In Reviews

Heidi Schreck’s new play Grand Concourse enjoyed its West Coast premiere at Artists Repertory Theatre last Saturday. The title refers to an area formerly known as Grand at Concourse in the Bronx. The play is set in a soup kitchen in what is now the poorest urban county (Bronx County) in the United States.

Ayanna Berkshire starts as Shelley in Heidi Schreck's play Grand Concourse now playing at Artists Repertory Theatre. Photo by David Straub.

Ayanna Berkshire stars as Shelley in Heidi Schreck’s play Grand Concourse now playing at Artists Repertory Theatre. Photo by David Straub.

Shelley (Ayanna Berkshire) runs the down-at-the-heels soup kitchen. A nun who is questioning her faith, she prays at the microwave during quiet moments, but never for more than a minute at a time. Her job is a struggle, making her life a struggle, because, as she tells Emma (Jahnavi Alyssa), “desperation is contagious”. These are desperate times in the neighborhood, with more needy people showing up each day to get a meal. So when fresh-faced, enthusiastic Emma shows up offering to volunteer Shelley is glad to have her.

Emma arrives with baggage, and over time it creeps its way into the lives of the other characters–Shelley, handyman/security man Oscar (John San Nicolas), and homeless client and general pest Frog (Allen Nause).

There is humor aplenty in the play, and Frog provides most of it with his general demeanor, his ability to show up at exactly the wrong moment, and his pamphlet of execrable jokes. He’s a shape-shifter, sleeping in the rectory of the church whose basement the kitchen occupies, raiding the kitchen’s refrigerator, popping in and out with observations and jokes. In a lifetime of fine roles, Allen Nause  as Frog is truly in one of his best–and he plays it to the hilt. He’s as deft and mercurial as Robin Williams. Roaming on and off the stage with an observation or bad punch-line, playing for laughs and the extra sandwich, he is the very face of homelessness–desperate, in denial, clawing for a foothold of dignity as well as daily survival. Frog’s desire to fit in, to matter as a human being, is palpable.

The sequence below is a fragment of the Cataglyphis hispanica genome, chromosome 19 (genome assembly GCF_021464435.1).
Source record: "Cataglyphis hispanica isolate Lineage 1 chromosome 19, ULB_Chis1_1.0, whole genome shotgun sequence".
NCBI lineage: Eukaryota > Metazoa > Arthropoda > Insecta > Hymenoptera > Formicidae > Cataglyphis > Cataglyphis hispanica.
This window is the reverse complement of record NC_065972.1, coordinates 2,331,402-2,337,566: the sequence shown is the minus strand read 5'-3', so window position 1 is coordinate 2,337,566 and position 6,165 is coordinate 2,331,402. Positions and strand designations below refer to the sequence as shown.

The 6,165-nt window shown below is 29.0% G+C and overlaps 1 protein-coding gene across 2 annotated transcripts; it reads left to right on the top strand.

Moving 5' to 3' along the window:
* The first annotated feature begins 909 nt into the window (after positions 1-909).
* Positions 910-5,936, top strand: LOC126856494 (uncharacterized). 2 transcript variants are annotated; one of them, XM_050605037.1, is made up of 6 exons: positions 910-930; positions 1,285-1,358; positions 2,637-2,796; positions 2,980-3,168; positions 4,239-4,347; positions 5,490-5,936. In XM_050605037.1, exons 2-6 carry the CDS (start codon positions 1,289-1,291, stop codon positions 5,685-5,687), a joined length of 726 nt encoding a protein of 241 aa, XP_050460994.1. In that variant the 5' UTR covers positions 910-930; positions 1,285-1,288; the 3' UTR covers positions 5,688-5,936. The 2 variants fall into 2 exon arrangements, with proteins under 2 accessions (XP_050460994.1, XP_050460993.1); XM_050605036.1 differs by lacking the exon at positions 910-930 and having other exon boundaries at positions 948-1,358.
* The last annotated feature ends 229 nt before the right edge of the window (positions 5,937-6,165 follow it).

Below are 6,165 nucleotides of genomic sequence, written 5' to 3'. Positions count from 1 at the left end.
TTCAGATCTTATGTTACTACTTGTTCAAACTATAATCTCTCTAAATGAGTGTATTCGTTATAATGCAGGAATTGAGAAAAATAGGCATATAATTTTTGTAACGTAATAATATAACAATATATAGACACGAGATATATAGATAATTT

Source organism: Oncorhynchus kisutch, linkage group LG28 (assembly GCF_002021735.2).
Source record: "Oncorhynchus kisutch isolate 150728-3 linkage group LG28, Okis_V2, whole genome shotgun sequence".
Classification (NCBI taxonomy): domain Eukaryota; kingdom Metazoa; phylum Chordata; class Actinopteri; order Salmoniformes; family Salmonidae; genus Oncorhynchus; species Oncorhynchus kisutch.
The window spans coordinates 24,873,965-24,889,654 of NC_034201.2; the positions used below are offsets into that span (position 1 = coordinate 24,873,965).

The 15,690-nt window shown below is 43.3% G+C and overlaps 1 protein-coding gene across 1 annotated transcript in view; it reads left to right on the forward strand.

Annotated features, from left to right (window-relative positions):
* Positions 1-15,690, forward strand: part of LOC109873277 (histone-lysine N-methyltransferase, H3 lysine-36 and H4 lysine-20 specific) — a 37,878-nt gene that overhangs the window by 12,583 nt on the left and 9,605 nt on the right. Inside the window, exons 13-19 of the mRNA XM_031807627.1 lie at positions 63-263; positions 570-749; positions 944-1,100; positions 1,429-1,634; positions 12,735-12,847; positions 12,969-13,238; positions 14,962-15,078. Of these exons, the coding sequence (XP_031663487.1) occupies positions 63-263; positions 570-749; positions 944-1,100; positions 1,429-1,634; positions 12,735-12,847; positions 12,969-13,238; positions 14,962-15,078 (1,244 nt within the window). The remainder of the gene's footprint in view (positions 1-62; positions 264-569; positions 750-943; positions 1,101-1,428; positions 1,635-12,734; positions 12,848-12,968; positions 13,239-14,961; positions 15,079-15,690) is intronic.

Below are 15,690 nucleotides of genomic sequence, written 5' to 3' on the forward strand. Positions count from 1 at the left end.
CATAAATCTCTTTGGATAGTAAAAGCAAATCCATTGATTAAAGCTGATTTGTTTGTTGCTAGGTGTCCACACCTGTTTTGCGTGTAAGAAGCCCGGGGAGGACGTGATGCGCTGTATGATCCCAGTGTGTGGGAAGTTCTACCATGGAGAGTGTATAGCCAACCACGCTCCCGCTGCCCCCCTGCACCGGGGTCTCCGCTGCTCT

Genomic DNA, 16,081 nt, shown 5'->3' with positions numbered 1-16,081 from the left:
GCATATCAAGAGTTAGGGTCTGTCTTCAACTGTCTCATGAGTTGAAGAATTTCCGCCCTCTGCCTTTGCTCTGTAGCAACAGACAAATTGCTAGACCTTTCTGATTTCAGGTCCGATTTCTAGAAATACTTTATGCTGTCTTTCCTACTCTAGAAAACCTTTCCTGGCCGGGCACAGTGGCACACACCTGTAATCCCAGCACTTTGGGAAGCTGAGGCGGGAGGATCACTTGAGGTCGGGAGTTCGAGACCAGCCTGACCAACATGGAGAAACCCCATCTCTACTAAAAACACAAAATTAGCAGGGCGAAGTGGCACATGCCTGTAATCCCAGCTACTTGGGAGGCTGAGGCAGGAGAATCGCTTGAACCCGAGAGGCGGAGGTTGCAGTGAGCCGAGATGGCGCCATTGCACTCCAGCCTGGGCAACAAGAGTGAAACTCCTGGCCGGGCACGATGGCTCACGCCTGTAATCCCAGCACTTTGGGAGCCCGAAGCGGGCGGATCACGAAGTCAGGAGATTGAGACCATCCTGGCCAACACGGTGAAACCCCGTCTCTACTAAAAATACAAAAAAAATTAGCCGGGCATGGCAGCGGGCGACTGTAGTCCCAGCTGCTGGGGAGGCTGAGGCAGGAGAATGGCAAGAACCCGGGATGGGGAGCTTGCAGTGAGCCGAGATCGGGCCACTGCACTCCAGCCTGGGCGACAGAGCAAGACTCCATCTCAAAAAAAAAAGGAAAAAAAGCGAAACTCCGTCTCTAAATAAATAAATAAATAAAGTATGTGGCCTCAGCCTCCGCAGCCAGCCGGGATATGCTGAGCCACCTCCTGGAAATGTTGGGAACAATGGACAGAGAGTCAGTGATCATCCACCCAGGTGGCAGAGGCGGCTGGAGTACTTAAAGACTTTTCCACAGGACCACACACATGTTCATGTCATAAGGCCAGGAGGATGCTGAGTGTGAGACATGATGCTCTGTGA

Laughs notwithstanding, relentless reality cuts in at every juncture. Questions of choices, motives, mental health, and how much we are expected to or are able to forgive provide a solid foundation for Grand Concourse.

The play is directed by JoAnn Johnson. It’s run has been extended by one week through June 5. On Tuesday, May 17, the performance will benefit Oregon Food Bank.

Award-winning playwright Heidi Schreck grew up in Wenatchee, Washington and attended University of Oregon as a theatre major. In addition to her writing, she has performed in many plays and television series. She lives in Brooklyn.

 

 

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  • Ginny Adelsheim says:

    Great review, Judy! As always, you define the characters and the plot so well!XoxGinny

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